“We want members of the community to be anchored in the community and their school is the place to be,” Davis said. “We moved so far from having school pride because of policies and initiatives we had with mayoral control. It’s taken pride out of the neighborhoods. The most affluent neighborhoods are based around community. We know who teachers are and we know what’s going on. That creates accountability, communication and trust.” 

Council member Trayon White Outlines Vision for Education

In the months since District students fully returned to in-person learning, community members have criticized what they described as DCPS central office’s lack of transparency. This happened amid alleged gaps in COVID mitigation and infrastructural problems in some DCPS schools and a winter COVID spike. Stakeholders also continued conversations about equity as it pertains to technological access, IMPACT teacher evaluations and the STAR framework. 

As the District continues to grapple with violent crime at levels not seen in several years, residents of various backgrounds differ on how best to maintain public safety. While some advocate for an increase in law enforcement resources, others continue to press for wraparound services and resources that improve quality of life. 

Though Ward 8 Council member White commended Bowser for her education and public safety investments, he said the ideal mayor must show a long-term commitment to tackling violent crime and its underlying causes. He cited Building Blocks, a multi-agency response to violent crime, as an instance where Bowser’s vision fizzled after only a few months. 

White outlined an education and public safety platform that centers on the infusion of jobs, behavioral health services and academic enrichment in areas most affected by violent crime. He also spoke about using government funds to bolster out-of-school time programming, better connect students to college and career opportunities and revive community-based enrichment programs that have been phased out in recent years.

He said this would add to his work on the D.C. Council, the most recent of which involved introduction of legislation that redefines daily attendance in favor of students designated as chronically at-risk. 

“The foundation of any thriving community is a strong education system and strong families,” White said. “We have to connect these agencies. Right now we are using $15 million for violence prevention but [those preventing violence] don’t go into the schools. What happens in the community spills into the schools, and what happens in the schools spills into the community. If there’s no communication, it’s fragmented and we’re playing catch up.” 

Butler Seeks System of Uniformity, Criticizes Opponents 

Enrollment in DCPS had dropped over the last two years. Education officials have attributed the decrease to more families choosing to homeschool, fewer young people enrolling in Pre-K programs and an increase in charter school enrollment.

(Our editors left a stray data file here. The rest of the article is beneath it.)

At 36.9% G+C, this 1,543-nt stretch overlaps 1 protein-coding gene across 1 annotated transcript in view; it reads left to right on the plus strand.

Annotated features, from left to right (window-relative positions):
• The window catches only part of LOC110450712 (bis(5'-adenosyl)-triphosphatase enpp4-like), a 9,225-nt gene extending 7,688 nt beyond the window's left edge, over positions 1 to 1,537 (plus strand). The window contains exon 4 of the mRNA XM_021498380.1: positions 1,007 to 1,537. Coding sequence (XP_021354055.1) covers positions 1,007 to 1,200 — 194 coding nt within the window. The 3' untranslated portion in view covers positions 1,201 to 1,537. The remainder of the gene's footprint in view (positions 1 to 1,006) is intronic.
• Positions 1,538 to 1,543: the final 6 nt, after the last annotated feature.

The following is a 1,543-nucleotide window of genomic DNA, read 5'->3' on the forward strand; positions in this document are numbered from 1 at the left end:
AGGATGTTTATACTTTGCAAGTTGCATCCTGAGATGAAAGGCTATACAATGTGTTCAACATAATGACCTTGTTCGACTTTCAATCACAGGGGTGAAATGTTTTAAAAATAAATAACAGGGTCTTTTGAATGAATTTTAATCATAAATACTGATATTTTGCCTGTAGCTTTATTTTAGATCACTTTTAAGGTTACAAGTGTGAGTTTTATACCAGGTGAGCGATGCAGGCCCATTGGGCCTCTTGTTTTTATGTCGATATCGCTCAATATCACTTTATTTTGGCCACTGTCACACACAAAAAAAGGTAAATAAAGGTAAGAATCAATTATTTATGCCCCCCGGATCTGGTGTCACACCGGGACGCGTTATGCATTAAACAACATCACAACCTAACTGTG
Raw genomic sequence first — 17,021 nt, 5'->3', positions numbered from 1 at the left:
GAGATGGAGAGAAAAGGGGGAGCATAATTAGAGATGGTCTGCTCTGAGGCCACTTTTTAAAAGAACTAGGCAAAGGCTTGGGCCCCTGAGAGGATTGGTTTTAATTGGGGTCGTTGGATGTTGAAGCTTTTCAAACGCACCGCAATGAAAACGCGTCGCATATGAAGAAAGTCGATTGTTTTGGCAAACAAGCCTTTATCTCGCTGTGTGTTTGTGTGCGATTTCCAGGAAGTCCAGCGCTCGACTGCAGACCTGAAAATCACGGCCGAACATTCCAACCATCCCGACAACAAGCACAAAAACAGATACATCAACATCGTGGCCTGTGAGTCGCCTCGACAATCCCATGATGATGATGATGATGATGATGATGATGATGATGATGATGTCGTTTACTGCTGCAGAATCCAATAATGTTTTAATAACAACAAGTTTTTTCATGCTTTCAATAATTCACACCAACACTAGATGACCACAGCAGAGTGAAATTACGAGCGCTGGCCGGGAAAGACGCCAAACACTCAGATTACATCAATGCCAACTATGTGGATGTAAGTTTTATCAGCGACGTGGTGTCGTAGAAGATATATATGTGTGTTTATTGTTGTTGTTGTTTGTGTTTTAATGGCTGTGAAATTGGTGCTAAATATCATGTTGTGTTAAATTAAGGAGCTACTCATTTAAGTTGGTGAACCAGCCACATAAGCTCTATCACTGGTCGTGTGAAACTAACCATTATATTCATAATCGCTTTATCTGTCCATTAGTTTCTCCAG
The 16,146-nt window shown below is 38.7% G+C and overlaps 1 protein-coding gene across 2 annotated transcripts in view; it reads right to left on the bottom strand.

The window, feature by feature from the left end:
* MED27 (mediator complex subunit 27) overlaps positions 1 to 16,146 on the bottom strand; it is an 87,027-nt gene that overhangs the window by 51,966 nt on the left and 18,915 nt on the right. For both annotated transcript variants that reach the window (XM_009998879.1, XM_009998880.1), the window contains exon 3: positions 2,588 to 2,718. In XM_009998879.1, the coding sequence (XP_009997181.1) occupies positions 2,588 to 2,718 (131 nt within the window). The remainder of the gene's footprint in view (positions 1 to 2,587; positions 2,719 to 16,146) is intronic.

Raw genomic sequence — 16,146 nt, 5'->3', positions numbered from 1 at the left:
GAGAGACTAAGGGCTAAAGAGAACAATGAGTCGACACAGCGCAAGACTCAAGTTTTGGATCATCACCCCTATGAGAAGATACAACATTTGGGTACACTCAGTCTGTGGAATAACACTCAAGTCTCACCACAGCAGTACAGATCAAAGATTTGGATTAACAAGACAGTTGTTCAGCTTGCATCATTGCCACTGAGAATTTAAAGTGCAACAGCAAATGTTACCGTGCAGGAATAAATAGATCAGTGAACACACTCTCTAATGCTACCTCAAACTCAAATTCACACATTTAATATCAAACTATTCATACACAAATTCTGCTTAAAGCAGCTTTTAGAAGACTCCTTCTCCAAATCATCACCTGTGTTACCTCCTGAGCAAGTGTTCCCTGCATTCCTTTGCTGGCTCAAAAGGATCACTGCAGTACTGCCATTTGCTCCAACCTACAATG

At the beginning of the 2021-2022 school year, there had even been some ruminations about how COVID fears kept families from sending their children back to school. Months later, some people, including Butler, continue to criticize public officials, including some of his opponents, who he said had ample time to solve many of D.C.’s problems. 

Butler, who also ran for mayor in 2018, follows many of his fellow mayoral candidates in his support for relinquishing the mayor’s control of District public schools. He also expressed plans to synchronize District public and public charter schools and revamp D.C.’s per-pupil formula so that underfunded schools receive additional resources for subject areas giving students the most trouble.  

In terms of public safety, Butler and Bowser stand as the lone voices wanting to keep police in schools. However, Butler wants community-based policing in conjunction with a safe passage program that makes students feel safer. Doing so, he said, can do wonders in improving their mental health and curbing activity that often gets confused for conventional adolescent angst. 

“The pandemic forced us to see where our most vulnerable students are in our school systems and it showed us the rifts and disparities existing,” Butler said. “Some of that we’ve seen because of the political influence of mayoral control. I want to make sure our D.C. public schools are on the same page as our charter schools. We can create a uniform oversight body to ensure DCPS is in sync with charter schools. It builds further on what OSSE is doing.”

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Sam P.K. Collins

Sam P.K. Collins has more than a decade of experience as a journalist, columnist and organizer. Sam, a millennial and former editor of WI Bridge, covers education, police brutality, politics, and other...